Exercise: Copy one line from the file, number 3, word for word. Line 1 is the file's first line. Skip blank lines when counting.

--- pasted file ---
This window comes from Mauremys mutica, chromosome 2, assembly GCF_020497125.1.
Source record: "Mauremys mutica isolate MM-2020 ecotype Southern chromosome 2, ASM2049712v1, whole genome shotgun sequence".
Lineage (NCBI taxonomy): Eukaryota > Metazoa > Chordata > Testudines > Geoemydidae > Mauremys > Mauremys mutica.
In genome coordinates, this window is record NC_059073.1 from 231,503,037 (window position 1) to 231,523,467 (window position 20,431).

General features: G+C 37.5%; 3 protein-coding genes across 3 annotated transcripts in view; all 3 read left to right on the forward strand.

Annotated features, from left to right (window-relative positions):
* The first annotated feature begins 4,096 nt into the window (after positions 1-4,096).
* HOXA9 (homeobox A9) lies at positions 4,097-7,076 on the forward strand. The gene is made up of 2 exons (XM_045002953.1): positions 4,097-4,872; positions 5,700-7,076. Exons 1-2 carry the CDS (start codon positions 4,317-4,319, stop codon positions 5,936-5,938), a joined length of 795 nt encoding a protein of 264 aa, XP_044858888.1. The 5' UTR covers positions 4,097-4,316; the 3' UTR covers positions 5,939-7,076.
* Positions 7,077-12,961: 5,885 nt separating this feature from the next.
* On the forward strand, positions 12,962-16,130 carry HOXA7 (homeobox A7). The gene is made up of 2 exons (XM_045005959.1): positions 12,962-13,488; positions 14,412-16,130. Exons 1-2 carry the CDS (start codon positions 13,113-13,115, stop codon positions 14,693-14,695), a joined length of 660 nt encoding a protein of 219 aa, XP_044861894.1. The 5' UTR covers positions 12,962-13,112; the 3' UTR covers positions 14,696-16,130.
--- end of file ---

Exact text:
Lineage (NCBI taxonomy): Eukaryota > Metazoa > Chordata > Testudines > Geoemydidae > Mauremys > Mauremys mutica.